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Democratic presidential candidate Joe Biden on Monday praised the American people’s resolve while calling on President Trump to “start to act” like the “wartime president” he says he is, in the first of what his campaign says will be regular briefings about the coronavirus threat.
Biden’s remarks, livestreamed from a studio set up in his home, were short compared with the president’s near-daily coronavirus briefings, lasting less than 15 minutes in total. Trump’s all-hands-on-deck press conferences often run over an hour.
But the former vice president covered a range of topics including the president’s coronavirus response, what he would do if he were in the Oval Office, the lessons that can be learned from governors’ actions to fight the coronavirus, the Senate Republicans’ stimulus proposal and a lawsuit backed by the Trump administration and Republican attorneys general to strike down ObamaCare on constitutional grounds.
Biden called on Republicans to drop that lawsuit.
“It’s worth noting that today is the tenth anniversary of the signing of the Affordable Care Act. I’m proud of the role I played alongside President Obama backing him up to bring Obamacare into the law,” Biden said. “But also today in the middle of one of the largest public health emergencies in generations, the White House and Republican attorneys general are actively pursuing a lawsuit to invalidate the ACA in court. They’re working to strip millions of Americans of their health care and tens of millions of their protections for preexisting conditions.”
He continued: “I sent a letter this morning with a simple request, withdraw the lawsuit please.”
On the Senate Republicans’ coronavirus response bill, Biden said it focused too much on corporate America and not enough on individuals struggling because of the pandemic. This, after Senate Democrats blocked the massive economic rescue package on Sunday, sending negotiators scrambling to reach a deal.
“As of last night President Trump and [Senate Majority Leader] Mitch McConnell were offering a plan to let big corporations off the hook,” Biden said. “They proposed a $500 billion slush fund for corporations with almost no conditions. Under their plan, the Trump administration could even allow companies to use the money … being given to them .. to buy back stocks, increase executive pays, if that’s what the secretary of the treasury decided. They wouldn’t have to make commitments to keep workers employed.”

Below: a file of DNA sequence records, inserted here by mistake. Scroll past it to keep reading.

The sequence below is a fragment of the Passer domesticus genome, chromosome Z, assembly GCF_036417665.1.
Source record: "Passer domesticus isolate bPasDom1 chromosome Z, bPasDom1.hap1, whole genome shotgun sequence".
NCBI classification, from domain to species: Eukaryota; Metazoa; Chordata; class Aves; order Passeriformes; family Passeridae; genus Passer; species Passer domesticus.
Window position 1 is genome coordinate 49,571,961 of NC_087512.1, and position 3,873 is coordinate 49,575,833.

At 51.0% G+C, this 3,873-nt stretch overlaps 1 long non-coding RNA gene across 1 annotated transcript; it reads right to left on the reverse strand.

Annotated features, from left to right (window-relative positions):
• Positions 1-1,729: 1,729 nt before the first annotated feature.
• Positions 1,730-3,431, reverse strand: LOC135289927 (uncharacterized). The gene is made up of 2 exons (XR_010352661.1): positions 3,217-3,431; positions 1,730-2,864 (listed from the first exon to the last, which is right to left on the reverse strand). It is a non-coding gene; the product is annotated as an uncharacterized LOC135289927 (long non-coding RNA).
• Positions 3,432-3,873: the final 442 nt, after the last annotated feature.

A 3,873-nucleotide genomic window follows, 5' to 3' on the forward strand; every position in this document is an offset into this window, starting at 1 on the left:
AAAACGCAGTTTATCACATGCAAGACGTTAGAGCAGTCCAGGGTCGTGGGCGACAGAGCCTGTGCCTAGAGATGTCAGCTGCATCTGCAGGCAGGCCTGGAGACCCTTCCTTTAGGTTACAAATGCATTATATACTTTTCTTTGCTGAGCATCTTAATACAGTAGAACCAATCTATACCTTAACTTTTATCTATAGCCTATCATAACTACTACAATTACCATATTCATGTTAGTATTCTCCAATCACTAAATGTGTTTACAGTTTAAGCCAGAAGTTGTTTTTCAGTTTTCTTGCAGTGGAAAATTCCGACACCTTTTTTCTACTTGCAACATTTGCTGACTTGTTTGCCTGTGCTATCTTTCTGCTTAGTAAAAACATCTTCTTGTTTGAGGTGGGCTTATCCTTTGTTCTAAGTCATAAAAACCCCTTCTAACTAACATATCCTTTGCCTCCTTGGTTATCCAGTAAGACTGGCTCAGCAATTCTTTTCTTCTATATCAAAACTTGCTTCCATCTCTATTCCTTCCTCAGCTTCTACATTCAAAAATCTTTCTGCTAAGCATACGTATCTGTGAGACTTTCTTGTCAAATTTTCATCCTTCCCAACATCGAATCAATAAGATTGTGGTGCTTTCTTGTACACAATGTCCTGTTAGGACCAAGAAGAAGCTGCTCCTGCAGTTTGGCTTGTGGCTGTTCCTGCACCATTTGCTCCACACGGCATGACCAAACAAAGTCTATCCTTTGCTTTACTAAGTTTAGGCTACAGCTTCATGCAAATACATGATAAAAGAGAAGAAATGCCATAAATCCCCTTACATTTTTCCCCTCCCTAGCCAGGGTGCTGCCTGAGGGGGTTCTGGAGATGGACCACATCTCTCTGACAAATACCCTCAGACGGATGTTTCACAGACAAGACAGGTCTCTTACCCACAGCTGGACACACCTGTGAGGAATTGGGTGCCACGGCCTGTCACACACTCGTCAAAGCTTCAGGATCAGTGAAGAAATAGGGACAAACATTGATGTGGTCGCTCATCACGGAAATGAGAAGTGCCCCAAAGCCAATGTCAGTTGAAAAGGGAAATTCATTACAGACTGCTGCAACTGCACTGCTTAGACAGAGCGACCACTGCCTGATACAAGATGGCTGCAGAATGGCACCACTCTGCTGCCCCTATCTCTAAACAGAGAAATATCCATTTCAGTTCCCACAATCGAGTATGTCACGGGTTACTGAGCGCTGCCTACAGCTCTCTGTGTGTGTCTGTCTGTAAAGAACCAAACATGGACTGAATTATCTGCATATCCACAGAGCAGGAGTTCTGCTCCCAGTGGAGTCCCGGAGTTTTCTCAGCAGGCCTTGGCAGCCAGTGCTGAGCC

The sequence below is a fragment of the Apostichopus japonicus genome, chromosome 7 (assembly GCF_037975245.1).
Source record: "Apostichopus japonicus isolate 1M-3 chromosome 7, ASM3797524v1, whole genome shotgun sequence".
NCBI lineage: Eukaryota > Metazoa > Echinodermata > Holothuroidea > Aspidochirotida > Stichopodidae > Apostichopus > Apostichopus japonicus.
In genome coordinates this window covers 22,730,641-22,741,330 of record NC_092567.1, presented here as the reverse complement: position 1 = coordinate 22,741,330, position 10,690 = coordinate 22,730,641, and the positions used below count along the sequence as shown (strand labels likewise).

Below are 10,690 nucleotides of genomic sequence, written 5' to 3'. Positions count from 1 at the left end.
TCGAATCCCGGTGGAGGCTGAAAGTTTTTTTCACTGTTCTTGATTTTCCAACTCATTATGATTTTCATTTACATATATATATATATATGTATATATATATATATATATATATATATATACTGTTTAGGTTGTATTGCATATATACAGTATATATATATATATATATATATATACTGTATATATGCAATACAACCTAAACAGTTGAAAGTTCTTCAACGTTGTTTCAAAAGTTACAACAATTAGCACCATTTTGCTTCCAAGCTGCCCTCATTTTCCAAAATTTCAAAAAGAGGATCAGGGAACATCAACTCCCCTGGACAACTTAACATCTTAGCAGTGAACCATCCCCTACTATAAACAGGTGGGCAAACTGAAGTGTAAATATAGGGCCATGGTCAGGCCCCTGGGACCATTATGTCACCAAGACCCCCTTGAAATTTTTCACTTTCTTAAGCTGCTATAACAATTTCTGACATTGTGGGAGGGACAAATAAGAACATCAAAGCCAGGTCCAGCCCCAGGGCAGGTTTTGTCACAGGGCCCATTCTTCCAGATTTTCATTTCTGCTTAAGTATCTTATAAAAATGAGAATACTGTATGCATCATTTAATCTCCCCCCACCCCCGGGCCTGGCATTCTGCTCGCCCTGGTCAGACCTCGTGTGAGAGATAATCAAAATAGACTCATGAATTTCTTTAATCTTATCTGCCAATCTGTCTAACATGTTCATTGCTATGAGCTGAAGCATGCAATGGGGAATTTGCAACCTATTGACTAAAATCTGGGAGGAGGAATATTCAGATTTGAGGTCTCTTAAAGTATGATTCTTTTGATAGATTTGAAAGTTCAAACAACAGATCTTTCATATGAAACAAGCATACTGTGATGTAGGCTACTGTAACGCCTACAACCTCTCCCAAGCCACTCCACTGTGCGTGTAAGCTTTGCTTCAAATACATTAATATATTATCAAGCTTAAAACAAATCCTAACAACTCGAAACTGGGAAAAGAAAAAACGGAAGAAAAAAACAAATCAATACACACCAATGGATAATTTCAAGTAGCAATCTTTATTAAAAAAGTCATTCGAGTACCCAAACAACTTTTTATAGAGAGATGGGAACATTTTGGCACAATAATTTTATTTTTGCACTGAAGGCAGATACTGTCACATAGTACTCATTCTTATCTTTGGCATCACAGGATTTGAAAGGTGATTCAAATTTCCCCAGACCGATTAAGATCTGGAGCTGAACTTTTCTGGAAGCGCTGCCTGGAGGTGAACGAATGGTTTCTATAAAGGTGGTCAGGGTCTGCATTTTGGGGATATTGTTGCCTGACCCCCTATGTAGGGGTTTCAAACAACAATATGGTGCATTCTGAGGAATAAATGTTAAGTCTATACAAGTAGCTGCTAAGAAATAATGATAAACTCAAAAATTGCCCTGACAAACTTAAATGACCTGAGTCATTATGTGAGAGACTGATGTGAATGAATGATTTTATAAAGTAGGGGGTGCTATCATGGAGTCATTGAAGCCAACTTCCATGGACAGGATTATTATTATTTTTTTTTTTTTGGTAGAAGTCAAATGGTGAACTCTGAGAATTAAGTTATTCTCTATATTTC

Biden also had some advice for Trump on his daily briefings and his coronavirus response.
“Later today you’ll hear from the president in his daily briefing. These briefings are an important opportunity to inform and reassure the American public. They’re not a place for political attacks or to lash out at the press. They’re about the American people,” Biden said. “So I hope today and in the days ahead the president will give us the unvarnished truth. That’s what the American people need and what they deserve.”
He also said: “Trump keeps saying he is a wartime president, well, start to act like one. … Donald Trump is not to blame for the coronavirus, but he does bear responsibility for our response.”
Biden’s move to essentially hold his own briefings amid the coronavirus pandemic is unusual, considering they are sure to offer a starkly different message than the daily briefings out of the White House during a time of national emergency. But they also come as the former vice president must keep a high profile, asserting himself as the presumptive nominee even as the numerous primary delays tied to the pandemic prevent him from officially locking down the nomination and beating lone remaining rival Bernie Sanders.
Trump’s reelection campaign is firing back, accusing Biden of trying to politicize the crisis.
“By preying upon Americans’ fear amid the coronavirus outbreak, Biden isn’t just playing cheap politics. He’s making the crisis worse. It’s dangerous,” the campaign said in an email. “Biden’s Monday morning quarterbacking is an effort to sow anger and division among Americans.”
Biden on Monday also criticized Trump for not warning Americans urgently enough and acting fast enough to fight the coronavirus, citing his own comments about the coronavirus on Jan. 27.
“The mindset that was slow to recognize the problem in the first place, to treat it with the seriousness it deserved, is still too much a part of how the president is addressing the problem,” Biden said.
Biden then sounded the alarm on the need for work on treatments and vaccines for the coronavirus, employing the Defense Production Act to get masks and ventilators to health care professionals caring for those sick with the coronavirus, stepping up testing and more — mostly along the lines of recommendations he made in a detailed coronavirus response plan over a week ago.
Above all, Biden’s address seemed aimed at making him seem like the adult in the room — the experienced statesman who has dealt with this before and can unite the country around a common cause.
“When we’ve stood as one, this nation has never ever been defeated… and we’re not going to be defeated now,” Biden said. “The pandemic of 1918, the Great Depression, two world wars, we overcame them all. And out of each crisis we emerge stronger, and we will again. This new enemy may be unseen, but we have the tools, the expertise and most importantly the spirit to defeat it.”
Fox News’ Allie Raffa and Paul Steinhauser contributed to this report.